Not everyone seems to agree with Eichengreen’s perspective and estimates on the benefits of being a global reserve currency, however. Anyone reading this book should also consult the discussion paper, “An exorbitant privilege? Implications of reserve currencies for competitiveness,” published by the McKinsey Global Institute in December 2009. That study estimates that all the extra demand chasing dollar securities because of its reserve status pushes down the US borrowing rate by 50 to 60 basis points (i.e. roughly half-a-percent), resulting in a net borrowing benefit to the US government, households, and companies of about $130 billion. A significant sum, no doubt, but hardly the trillion-dollar windfall Eichengreen projects.
The second material benefit accruing to the issuer of the global reserve currency is something called “seignorage,” which is the difference between what it costs the government to print dollars and what a foreigner must pay to procure them. About half of US currency circulates outside of the country (Eichengreen estimates the number at $500 billion; McKinsey reports $400 billion). McKinsey estimates that the seignorage income generated by the Federal Reserve comes out to roughly $10 billion a year (the vast majority of notes outside of the US have been in circulation for years). Eichengreen never hazards a guess.
A third advantage to being a reserve currency is monetary policy independence. The US Federal Reserve has two core missions: maintain low inflation and low unemployment. Central banks around the world have a third mission in their remit: maintain exchange rate stability against the dollar. This was particularly true in the first couple of decades after the Second World War when the global economy was managed under the Bretton Woods System. As the only country that maintains its national debt in its own currency, the Fed doesn’t have to worry about exchange rate risk. For the rest of the world, where over 60% of national currency reserves are held in dollars, a sharp slide in the exchange rate could result in significant losses.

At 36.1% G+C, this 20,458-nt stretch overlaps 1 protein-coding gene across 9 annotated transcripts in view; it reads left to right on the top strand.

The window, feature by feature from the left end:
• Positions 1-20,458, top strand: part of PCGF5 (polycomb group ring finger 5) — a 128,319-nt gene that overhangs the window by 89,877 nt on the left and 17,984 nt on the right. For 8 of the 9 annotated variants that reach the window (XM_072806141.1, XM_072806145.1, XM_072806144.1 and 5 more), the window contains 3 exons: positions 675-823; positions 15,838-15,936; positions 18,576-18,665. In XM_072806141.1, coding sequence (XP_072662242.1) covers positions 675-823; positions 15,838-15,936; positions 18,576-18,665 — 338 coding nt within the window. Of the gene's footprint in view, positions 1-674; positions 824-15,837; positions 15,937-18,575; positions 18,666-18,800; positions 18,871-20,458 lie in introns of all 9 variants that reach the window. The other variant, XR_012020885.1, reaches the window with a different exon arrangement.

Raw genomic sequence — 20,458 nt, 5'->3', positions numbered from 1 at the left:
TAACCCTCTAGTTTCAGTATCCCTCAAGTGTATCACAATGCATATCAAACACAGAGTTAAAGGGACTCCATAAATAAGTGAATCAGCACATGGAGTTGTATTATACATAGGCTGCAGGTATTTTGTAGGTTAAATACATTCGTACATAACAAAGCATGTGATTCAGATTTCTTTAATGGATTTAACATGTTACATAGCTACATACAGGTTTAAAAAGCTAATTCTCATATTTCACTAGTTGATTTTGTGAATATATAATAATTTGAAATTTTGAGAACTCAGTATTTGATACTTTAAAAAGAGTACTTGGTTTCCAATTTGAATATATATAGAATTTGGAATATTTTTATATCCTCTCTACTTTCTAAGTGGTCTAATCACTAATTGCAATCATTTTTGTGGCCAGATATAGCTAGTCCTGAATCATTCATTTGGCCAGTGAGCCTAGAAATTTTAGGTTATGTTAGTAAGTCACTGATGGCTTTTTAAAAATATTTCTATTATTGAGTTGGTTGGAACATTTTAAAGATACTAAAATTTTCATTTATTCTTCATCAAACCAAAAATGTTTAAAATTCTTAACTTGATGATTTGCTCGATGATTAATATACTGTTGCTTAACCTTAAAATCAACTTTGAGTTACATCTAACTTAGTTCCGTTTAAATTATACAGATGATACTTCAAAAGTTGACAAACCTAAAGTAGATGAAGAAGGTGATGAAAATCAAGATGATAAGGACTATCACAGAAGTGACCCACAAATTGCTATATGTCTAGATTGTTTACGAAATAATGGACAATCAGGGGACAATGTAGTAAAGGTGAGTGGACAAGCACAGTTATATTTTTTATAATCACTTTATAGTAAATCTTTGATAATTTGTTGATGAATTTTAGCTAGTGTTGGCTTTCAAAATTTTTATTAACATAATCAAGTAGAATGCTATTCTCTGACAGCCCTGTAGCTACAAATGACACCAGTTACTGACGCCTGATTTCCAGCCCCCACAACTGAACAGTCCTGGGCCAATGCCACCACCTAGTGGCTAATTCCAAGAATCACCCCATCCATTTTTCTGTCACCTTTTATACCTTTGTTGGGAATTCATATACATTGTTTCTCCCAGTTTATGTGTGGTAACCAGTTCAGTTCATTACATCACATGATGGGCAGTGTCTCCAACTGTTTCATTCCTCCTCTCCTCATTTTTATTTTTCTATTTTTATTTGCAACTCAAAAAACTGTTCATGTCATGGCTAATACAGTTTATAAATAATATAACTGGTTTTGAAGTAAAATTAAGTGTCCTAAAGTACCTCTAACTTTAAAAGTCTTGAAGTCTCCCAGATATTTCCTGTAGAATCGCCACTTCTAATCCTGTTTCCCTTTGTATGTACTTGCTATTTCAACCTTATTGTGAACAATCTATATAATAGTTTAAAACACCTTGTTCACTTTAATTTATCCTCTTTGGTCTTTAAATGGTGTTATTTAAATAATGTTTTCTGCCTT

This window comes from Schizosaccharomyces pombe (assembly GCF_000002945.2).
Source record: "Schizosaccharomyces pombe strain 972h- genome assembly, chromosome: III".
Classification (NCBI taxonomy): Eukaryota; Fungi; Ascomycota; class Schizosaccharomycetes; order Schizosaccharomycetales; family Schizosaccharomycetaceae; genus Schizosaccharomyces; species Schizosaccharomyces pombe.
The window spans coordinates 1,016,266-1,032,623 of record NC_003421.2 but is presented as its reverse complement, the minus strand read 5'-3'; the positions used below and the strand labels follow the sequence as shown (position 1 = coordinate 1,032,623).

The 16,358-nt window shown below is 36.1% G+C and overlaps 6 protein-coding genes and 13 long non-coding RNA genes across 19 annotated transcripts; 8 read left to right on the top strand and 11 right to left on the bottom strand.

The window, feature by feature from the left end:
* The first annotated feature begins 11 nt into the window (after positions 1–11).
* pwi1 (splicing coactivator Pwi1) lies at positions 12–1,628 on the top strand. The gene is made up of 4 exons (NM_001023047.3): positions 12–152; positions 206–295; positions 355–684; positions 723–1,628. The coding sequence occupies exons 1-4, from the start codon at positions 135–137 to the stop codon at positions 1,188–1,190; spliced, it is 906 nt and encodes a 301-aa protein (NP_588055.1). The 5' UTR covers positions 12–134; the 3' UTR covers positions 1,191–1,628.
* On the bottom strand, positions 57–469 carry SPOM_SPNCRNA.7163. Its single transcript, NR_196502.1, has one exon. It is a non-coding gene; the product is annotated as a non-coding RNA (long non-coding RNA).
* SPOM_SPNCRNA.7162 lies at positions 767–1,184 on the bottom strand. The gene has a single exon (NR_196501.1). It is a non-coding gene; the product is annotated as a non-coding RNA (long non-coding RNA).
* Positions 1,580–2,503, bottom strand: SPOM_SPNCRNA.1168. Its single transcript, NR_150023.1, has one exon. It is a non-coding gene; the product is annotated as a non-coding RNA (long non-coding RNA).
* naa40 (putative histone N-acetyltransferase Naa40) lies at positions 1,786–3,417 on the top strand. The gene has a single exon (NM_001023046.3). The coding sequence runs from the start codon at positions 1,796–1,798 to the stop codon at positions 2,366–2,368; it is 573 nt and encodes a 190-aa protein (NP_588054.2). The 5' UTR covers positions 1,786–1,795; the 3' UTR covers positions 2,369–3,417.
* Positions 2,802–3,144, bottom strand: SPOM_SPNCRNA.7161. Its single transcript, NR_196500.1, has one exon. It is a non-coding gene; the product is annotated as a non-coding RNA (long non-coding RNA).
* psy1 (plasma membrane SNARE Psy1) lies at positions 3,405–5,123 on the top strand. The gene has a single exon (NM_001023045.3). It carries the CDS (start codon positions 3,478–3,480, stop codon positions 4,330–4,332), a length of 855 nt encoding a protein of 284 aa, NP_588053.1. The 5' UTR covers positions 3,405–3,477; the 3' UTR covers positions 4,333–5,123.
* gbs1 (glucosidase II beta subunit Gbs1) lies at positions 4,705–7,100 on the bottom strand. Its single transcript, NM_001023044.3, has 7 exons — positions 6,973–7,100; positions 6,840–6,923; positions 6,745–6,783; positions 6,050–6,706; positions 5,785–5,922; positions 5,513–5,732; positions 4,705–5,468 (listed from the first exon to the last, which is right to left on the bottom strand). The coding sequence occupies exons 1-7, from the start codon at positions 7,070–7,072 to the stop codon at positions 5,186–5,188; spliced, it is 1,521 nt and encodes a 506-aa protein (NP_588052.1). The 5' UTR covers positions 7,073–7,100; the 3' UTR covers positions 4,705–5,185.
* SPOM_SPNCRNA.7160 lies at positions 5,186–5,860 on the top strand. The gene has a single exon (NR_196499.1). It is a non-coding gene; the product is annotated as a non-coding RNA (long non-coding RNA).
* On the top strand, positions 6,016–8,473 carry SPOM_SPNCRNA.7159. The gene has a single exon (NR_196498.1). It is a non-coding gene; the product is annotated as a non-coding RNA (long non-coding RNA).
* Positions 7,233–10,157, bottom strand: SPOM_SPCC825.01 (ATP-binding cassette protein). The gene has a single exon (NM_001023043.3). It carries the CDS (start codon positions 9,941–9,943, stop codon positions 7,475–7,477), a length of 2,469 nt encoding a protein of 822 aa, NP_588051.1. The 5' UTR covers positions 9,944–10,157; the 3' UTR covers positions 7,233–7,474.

Finally, there is arguably some prestige in being the global reserve currency. Indeed, non-other than former Fed Chairman Ben Bernanke argues in a recent white paper “…the benefits of having an international currency are arguably mostly symbolic.” British pounds sterling once held the mantle. Now the dollar stands alone. Not because it is perfect, but because there is no viable alternative. Or, as Eichengreen colorfully puts it, the dollar is the “least dirty shirt in the pile.”
What about the downsides? Does issuing the global reserve currency come with any costs? Eichengreen barely acknowledges the fact that being a global reserve currency has tangible drawbacks, but it does. For example, when foreigners actively buy dollar assets they force down the value of their currency against the dollar. McKinsey estimates that global demand for dollars because of its reserve status pushes up the price of the dollar by 5%-10%. US manufacturers are thus penalized by the overvalued dollar and so must reduce production and fire American workers. The only way to prevent unemployment from rising then is for the United States to increase domestic demand — and with it domestic employment — by running up public or private debt.